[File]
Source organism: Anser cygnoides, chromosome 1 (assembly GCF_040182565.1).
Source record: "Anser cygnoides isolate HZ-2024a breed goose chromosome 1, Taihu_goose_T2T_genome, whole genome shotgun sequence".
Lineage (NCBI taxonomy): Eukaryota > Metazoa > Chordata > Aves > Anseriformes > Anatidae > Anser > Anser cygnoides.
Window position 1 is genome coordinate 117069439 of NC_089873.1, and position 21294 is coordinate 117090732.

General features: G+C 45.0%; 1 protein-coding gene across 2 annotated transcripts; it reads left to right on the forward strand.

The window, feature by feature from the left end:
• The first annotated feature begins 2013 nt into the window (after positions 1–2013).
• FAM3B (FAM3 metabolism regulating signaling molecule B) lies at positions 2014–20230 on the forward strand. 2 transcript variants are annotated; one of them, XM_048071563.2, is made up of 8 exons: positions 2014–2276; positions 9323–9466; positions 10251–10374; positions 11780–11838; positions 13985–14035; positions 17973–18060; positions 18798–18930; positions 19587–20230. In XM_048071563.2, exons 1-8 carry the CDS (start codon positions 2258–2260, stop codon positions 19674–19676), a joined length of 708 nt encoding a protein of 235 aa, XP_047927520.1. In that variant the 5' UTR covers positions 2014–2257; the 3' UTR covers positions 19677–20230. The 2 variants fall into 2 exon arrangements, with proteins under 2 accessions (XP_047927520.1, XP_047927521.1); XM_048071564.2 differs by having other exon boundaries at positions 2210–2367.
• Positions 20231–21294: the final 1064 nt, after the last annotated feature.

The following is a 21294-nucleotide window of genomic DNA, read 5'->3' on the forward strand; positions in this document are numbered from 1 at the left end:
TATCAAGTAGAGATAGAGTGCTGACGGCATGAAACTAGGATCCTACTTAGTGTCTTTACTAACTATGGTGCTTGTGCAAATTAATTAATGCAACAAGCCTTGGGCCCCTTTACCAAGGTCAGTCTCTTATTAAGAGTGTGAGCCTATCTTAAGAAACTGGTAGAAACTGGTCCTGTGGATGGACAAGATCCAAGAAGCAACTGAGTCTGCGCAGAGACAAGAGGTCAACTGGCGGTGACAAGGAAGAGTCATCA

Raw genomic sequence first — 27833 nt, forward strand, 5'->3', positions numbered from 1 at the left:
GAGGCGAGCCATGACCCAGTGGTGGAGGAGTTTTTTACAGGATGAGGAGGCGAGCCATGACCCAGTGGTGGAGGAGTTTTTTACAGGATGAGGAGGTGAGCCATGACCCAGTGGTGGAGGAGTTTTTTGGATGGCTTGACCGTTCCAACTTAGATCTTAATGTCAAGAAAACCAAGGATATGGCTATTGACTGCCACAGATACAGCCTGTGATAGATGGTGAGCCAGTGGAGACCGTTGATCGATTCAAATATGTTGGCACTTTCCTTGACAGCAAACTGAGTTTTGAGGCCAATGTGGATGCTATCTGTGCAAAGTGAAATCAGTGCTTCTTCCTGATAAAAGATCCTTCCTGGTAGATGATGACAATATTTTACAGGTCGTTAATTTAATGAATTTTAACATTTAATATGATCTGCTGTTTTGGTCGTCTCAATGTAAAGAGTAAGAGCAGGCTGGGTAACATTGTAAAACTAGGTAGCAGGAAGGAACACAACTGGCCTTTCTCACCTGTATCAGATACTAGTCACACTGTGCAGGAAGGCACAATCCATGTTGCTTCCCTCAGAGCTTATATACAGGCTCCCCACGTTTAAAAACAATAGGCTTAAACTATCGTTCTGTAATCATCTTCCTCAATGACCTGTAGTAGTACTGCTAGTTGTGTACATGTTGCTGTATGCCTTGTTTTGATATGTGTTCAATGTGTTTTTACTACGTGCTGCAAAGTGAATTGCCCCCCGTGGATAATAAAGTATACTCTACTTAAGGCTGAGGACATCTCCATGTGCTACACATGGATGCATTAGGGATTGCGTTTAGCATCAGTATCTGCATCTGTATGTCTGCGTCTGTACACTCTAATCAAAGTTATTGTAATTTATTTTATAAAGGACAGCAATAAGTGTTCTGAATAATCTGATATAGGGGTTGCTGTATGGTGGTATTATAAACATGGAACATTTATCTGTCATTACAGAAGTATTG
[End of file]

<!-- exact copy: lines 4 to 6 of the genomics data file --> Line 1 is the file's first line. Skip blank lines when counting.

Window position 1 is genome coordinate 117069439 of NC_089873.1, and position 21294 is coordinate 117090732.

General features: G+C 45.0%; 1 protein-coding gene across 2 annotated transcripts; it reads left to right on the forward strand.

The window, feature by feature from the left end: